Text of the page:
Talk to Locals and Other Mountaineers

Talking to people who know the area and other mountaineers are two good ways to get route suggestions as well as updates on current conditions. It’s also a good idea to contact local ranger districts in the area where you want to go. Rangers will likely have the most up-to-date information about route conditions, road closures and anything else that may affect your climb.


Determine if Permits are Required

Some mountains require permits to climb them and/or camp nearby. The more popular destinations may even require you to enter a lottery to obtain a permit. It can sometimes seem like a hassle to have to get (and pay for) a permit, but as the mountains become more crowded, requiring permits is one way to limit traffic and the ensuing human impact. To figure out if you need a permit, do research online and in guidebooks, or give the appropriate agency or land manager a call.


Consider the Size of the Group

A roped team of three walks across a snow field

Whether you’ve already formed a climbing team or you’re going to do that after selecting a route, it’s good to think about the right number of people for an objective. Here are some things to consider (keep in mind the appropriate number of people for a climb can vary greatly depending on the route and skill level):

  • The standard minimum number for a glaciated mountaineering climb is three. In the case that one climber is injured, this leaves two climbers to assist with a rescue.
  • Two separate rope teams make crevasse rescue easier. If a climber on one team falls into a crevasse, the second team is there to haul the climber out.
  • The specific nature of the route can dictate what the correct group size is. For instance, on technical rock, two climbers per rope allows for the most efficient travel.
  • Smaller groups travel faster than larger groups.
  • Larger groups can carry more gear and supplies.
  • Group size is sometimes controlled by land-use regulations and permits.


Examine Your Skills and Those of the Group

To have a fun and successful trip, it’s necessary to think about the skills you and the rest of your climbing group have. If you’ve already formed a group to go climbing with, it’s important to pick a route that’s right for everyone; doing so will increase your chances of success. When you’re researching peaks and routes, look for information about how challenging the approach and climb are and what technical skills are required. Then examine the technical skills you and other group members have. Your skills should match the requirements of the route.

If you have not yet formed a group to climb with but are selecting your route now, you’ll need to later find people who have the right skills and fitness for the climb.

Either way, a pre-trip get-together is a great way to make sure you and your partners are on the same page. You can meet to practice skills, do research or check gear. In-person meetings can be very valuable in bonding a group before committing to tying into a rope together.


Check the Weather and Route Conditions

clouds moving in over a glaciated mountain

As the date of your climb approaches, start checking the weather and conditions on the route.

The National Weather Service is a good option for detailed forecasts or you can use whichever website or app you’re accustomed to. It’s also worth looking at websites for the land management agency that oversees the land you’ll be on, such as National Park Service and national forest websites. You can often find weather forecasts and information about road and trail conditions there. Regional avalanche centers are also good resources for detailed mountain weather forecasts and avalanche forecasts.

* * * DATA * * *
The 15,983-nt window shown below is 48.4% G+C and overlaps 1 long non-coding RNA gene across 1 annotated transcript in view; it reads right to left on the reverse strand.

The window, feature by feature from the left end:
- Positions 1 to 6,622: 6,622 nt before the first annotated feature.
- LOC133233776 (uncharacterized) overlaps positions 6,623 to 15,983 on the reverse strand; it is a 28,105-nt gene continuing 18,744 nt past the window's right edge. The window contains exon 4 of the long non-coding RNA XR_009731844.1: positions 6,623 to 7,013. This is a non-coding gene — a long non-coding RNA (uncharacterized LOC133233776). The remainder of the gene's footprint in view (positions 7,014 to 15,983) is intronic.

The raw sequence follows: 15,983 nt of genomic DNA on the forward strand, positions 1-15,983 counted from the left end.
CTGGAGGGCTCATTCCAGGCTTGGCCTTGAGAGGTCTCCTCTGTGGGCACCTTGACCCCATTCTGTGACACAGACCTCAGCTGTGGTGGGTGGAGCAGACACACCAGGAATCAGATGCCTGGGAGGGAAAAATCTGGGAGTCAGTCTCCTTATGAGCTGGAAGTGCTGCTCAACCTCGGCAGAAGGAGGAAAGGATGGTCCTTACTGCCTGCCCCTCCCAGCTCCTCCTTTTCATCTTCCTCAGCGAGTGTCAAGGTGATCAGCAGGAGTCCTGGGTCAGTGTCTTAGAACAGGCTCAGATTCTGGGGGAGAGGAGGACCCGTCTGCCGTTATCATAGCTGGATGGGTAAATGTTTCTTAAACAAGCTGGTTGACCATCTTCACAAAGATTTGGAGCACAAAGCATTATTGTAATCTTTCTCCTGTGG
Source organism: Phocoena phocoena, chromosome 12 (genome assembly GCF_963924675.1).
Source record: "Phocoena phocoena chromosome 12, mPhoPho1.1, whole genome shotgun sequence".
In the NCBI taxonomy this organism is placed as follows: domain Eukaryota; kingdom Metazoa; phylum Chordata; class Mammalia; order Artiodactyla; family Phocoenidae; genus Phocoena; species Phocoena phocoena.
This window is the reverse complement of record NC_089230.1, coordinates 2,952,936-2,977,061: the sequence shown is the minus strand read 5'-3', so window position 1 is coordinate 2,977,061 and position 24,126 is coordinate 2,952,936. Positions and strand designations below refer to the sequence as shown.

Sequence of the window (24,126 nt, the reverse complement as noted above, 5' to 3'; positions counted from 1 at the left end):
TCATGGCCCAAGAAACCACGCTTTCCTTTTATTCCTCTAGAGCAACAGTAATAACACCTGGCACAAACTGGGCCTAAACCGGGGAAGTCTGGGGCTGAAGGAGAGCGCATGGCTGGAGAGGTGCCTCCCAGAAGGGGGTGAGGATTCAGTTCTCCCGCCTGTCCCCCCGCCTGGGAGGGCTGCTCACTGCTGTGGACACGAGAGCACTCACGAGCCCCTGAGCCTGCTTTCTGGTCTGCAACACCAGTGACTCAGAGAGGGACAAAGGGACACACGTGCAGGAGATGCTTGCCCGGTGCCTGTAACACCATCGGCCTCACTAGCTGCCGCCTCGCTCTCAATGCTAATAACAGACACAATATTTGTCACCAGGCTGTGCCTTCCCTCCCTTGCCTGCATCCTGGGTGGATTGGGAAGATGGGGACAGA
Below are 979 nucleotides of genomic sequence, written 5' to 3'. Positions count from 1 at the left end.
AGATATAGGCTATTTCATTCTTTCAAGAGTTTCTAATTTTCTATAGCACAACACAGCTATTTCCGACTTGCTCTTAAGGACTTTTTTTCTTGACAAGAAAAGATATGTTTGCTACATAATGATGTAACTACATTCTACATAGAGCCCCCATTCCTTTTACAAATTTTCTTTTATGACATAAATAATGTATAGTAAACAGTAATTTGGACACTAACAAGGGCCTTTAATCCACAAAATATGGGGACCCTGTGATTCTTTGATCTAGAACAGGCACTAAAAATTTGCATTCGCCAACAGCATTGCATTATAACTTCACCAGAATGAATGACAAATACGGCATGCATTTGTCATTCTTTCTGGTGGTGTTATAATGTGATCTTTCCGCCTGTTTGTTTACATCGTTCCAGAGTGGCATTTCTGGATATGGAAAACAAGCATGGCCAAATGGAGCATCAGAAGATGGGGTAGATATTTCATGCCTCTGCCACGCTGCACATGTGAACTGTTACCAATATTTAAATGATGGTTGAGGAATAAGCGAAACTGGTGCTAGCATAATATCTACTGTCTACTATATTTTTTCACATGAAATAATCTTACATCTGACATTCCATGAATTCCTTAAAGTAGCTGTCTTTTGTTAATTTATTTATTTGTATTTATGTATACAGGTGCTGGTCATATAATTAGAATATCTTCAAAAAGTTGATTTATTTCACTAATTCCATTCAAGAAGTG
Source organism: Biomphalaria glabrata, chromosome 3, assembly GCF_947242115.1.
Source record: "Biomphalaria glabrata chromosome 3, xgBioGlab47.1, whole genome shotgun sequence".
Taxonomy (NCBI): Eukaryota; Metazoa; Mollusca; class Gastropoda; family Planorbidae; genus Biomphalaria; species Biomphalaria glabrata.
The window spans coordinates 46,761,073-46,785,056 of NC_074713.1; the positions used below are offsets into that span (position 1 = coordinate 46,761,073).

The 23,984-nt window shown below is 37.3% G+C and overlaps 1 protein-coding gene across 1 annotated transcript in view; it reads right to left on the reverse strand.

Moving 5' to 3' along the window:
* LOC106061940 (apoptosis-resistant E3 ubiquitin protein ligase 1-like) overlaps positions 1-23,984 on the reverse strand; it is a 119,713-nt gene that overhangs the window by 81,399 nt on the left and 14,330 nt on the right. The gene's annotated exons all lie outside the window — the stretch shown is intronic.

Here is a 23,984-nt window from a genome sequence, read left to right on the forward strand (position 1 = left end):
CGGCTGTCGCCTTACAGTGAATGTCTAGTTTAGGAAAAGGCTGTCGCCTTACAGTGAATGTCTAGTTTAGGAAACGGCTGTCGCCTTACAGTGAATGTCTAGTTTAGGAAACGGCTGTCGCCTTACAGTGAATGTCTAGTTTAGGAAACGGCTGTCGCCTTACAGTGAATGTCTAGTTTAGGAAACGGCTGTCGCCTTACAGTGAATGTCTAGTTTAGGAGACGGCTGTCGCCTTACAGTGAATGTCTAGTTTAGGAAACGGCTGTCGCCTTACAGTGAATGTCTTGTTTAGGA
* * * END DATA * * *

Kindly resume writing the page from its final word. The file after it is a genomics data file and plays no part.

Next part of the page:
Nothing beats a firsthand account of route conditions, though, so if you know someone who has climbed the route recently, see what they have to say. You may also be able to find recent condition reports on climbing forums, blogs or land management agency websites. A phone call to a local ranger station is also a good option.


Create a Contingency Plan

It’s a good idea to have a backup plan in place in case the weather is crummy when the time comes for your climb, especially if people are flying in for the trip. This could be another climb in a different location or something else entirely. Perhaps a rainy weekend is a good opportunity to explore town or visit a park.


Create a Route Plan for Your Mountaineering Climb

basecamp detail on a map of mount rainier

Before you pack up and head out, it’s smart to make a detailed route plan. Doing so will force you to think through and plan details like how many miles you’ll hike, how many feet of elevation you intend to gain and lose each day, what the terrain will be like and what time you must start your trip in order to make it out before dark. Guidebooks, websites and topographic maps are good resources to help you figure out things like miles, elevation gain/loss and time required.

How to estimate the time it will take to climb: A good guideline for hiking speed is 2 mph on an easy trail with a light pack. Another guideline is a gain of 1,000 vertical feet per hour on nontechnical terrain with a light pack. With experience, you’ll understand how quickly you can travel on different types of terrain and with different amounts of weight on your back.

You can choose exactly how to format your route plan, but a simple chart that lists the different segments and includes columns for things like miles, camp location, elevation of camp, highest elevation reached, elevation gain/loss, estimated time and any other data you want to include (such as GPS coordinates of important locations) should suffice.

Here’s an example for a three-day climb:


Sample Mountaineering Route Plan

Day Date Trip Segment Miles Starting/Ending Elevation (ft.) Elevation of Camp (ft.) Highest Elevation Reached (ft.) Elevation Gain/Loss (ft.) Estimated Time (hrs.)
Day 1 7/24 Hike to Camp Muir 4.5 5,420/10,100 10,100 10,100 +4,680 5
Day Totals     4.5       +4,680 5
Day 2 7/25 The climb 3 10,100/14,410 10,100 14,410 +4,310 6